The Reverend Nelson Johnson spoke at Cornell University on subjects that touched upon the role of labor unions in promoting particpatory democracy. - Editor

ILR Union Seminars Explore Labor Crises And Economic Downturn

Source: http://www.zwire.com/site/news.cfm?newsid=19866753&BRD=1395&PAG=461&dept_id=546876&rfi=6

Students at Cornell University's Union Leadership Institute (ULI) said a speech by Reverend Nelson Johnson was "energizing," as one audience member put it.

Johnson, a life-long activist for social and economic justice, is a Pastor at Faith Community Church in Greensboro, North Carolina, and Executive Director of the Beloved Community Center (BCC) of Greensboro, Inc. As the ULI's Web site says, Johnson centers his efforts on "facilitating a process of comprehensive community building, which includes a convergence of racial and ethnic diversity, social and economic justice, and genuine participatory democracy." Through the BCC, he works with the homeless, the imprisoned, impoverished neighborhoods, and other disenfranchised groups.

The ULI is a one-year training program for current union leaders and top staff that hosts a statewide summer seminar, sponsored annually since 2001 by Cornell's Industrial Labor Relations (ILR) school and the New York State AFL-CIO. Johnson's visit was part of this year's seminar, "Labor at a Crossroads," which drew a racially and professionally diverse group to the institute's home base on the Cornell campus. According to the ULI Web site, the seminar enlists ILR faculty and staff and national labor leaders to share wisdom and advice, and to teach participants how and where to tap union expertise statewide.

Joe Alvarez, an adjunct faculty member at the ILR school and friends with Johnson for quite some time, had numerous reasons to invite the Reverend. "The purpose of the leader training is to have speakers who are provocative and who challenge students to see different perspectives," Alvarez said. For one, Johnson has done significant work with the Farm Labor Organizing Committee (FLOC), a labor union representing migrant farm workers in the Midwestern United States and North Carolina. Johnson is also president of Interfaith Worker Justice, a nonprofit, nonpartisan organization that, according to its Web site, calls upon religious values in order to educate, organize, and mobilize people in the U.S. on issues and campaigns that will improve wages, benefits, and working conditions for workers and, especially, low-wage workers. Alvarez knew that Johnson would be able to connect his audience of union leaders.

"Unions have to deal with a world that is radically transforming," Alvarez said. A lot of Alvarez's generation came up in the labor movement," he said, when they had pensions and were securely tied to particular locales. Now, companies are coming and going, and those that stay are adjusting wages based on growth and downsizing without warning - a transition that is, as Alvarez said, "pretty dramatic."

Fred Kotler, program coordinator of the leadership training seminar, felt that Johnson brought a positive, constructive message to the conference. "We encourage union leaders to think beyond the immediate self interest of their own union, which involves a vision and a commitment to social economic justice," Kotler said. "This requires strategies and tactics that reach out to build alliances and coalitions," - which is Johnson's forte. His message was loud and clear Thursday morning, with a speech entitled "Building a Movement for Social Change: Challenges and opportunity of the 2008 Presidential Election."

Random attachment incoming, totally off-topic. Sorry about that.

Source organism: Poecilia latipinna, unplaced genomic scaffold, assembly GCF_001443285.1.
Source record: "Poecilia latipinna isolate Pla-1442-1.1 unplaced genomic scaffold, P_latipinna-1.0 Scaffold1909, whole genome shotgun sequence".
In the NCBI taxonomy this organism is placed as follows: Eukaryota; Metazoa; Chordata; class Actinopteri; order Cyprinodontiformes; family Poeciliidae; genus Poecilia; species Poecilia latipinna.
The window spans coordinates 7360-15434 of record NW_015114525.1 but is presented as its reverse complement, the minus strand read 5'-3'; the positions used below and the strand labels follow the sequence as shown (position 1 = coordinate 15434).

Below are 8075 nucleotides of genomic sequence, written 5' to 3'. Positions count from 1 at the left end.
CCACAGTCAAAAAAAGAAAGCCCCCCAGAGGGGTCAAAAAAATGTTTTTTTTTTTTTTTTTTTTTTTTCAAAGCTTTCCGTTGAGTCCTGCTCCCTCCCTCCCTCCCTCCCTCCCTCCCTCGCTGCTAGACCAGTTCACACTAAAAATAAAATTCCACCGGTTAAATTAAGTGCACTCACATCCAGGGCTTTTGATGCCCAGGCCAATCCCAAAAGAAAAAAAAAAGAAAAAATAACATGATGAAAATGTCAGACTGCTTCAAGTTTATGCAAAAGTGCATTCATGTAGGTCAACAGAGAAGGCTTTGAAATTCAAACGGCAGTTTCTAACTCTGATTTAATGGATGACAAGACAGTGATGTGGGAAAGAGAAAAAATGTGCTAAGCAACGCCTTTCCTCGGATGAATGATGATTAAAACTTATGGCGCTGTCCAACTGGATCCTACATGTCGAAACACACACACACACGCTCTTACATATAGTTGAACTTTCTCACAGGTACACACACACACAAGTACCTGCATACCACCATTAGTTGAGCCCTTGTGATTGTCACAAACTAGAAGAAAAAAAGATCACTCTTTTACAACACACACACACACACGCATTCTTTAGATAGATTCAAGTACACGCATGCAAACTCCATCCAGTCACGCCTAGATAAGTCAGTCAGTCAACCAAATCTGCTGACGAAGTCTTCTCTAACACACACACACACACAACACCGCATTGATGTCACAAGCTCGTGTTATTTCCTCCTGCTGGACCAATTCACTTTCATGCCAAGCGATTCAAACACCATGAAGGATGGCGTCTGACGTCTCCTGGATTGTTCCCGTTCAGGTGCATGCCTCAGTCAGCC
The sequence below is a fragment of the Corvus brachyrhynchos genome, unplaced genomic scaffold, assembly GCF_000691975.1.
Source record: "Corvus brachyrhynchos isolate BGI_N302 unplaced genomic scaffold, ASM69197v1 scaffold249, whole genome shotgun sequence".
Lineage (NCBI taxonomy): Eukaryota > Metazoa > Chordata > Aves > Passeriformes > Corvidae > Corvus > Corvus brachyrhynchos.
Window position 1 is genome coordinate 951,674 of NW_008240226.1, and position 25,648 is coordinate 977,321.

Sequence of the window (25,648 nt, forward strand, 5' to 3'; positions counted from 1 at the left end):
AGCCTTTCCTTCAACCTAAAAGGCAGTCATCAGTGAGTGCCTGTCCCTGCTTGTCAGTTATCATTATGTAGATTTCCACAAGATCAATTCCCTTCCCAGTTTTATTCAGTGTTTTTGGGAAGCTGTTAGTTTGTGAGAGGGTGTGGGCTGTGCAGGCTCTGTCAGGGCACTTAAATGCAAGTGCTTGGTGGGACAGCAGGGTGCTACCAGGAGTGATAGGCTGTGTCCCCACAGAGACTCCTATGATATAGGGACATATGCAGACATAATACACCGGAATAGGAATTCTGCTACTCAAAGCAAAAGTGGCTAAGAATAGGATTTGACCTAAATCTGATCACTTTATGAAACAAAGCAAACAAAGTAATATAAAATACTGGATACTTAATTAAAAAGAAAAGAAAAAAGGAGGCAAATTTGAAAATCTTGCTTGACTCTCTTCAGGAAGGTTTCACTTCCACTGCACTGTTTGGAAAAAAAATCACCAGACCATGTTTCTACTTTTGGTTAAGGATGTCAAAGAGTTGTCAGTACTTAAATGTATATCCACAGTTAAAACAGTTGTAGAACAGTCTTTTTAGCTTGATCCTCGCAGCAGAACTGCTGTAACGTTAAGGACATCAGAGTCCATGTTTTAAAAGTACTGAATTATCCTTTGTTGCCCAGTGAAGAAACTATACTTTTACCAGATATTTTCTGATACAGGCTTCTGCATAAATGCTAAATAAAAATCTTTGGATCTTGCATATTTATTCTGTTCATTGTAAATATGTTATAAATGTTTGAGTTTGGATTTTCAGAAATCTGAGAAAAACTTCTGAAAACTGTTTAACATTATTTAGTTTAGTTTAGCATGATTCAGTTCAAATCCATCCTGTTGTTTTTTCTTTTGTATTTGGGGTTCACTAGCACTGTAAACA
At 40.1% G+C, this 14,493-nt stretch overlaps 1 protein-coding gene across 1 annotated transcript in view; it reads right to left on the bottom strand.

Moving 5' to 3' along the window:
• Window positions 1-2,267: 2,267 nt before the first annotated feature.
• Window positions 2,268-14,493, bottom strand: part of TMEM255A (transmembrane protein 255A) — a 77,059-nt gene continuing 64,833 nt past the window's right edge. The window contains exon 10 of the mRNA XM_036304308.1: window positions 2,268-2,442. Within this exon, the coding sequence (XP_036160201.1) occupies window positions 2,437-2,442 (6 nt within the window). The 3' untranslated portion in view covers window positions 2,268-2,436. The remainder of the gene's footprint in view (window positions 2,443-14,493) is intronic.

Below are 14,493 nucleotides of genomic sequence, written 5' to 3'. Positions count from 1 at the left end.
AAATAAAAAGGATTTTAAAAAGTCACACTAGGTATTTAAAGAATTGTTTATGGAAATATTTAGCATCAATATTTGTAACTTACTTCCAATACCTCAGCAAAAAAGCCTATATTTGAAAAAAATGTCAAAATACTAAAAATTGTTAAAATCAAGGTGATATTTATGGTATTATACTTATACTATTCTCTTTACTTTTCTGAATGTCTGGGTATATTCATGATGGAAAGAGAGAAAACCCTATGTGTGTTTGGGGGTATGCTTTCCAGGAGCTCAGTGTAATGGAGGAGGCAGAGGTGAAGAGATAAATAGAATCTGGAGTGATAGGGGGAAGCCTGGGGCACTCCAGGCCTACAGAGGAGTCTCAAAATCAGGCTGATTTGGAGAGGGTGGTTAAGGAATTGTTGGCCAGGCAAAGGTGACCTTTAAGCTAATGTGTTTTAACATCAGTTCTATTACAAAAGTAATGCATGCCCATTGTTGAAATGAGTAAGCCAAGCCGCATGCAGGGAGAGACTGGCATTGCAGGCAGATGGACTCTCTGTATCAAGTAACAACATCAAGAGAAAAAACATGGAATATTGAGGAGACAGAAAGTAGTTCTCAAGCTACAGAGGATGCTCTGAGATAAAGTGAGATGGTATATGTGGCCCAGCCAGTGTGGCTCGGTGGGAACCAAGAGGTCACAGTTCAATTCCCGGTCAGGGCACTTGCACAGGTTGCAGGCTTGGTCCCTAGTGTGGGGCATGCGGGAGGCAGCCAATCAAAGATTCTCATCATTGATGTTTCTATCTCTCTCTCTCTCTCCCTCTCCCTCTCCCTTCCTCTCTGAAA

Unions have worked to bring about broad advances that help the entire society, Alvarez said. The 40-hour work week, the weekend, and social security are just a few of the developments where unions had a significant influence. Because they deal with employees and employers from all different fields, unions have a lot on their plates: from worker rights and justice to globalization, race, and ethnicity tolerance issues to housing foreclosure problems, not to mention the Fanny Mae and Freddy Mac crises and the ever-dwindling value of the American dollar. Johnson recognized the depth of the ongoing economic crisis, yet was able to transmit a message of hope.

"As we pan the current landscape, we see crisis after crisis," Johnson said. "Now people have to think in ways they never thought before; they have to ask the question 'what's going on?'" Johnson pointed out that all over the country, grassroots groups are "popping up to restore justice and beauty and grace." There are independent, organic farms going in their own direction, for example, and hundreds of thousands of environmental and social justice organizations, he said. "People are more and more getting in gear in little, small groups. They're not trying to argue with the government; they're not trying to file petitions; they're getting together and doing." Johnson said nothing much can be done dealing with the government. "I don't think it starts with a public challenge to representative government, but with stressing democracy in your own group. The voices of the people are increasingly heard."

Johnson urged the union leaders to try to recognize the present time as an opportunity for a mental shift toward a more proactive lifestyle, and to take every chance to make a forward move. He urged his audience not to bring yesterday's thinking into their lives if the goal was not to see yesterday's reality. The mentality he preached was one of confidence, faith, independence, truth, and equity.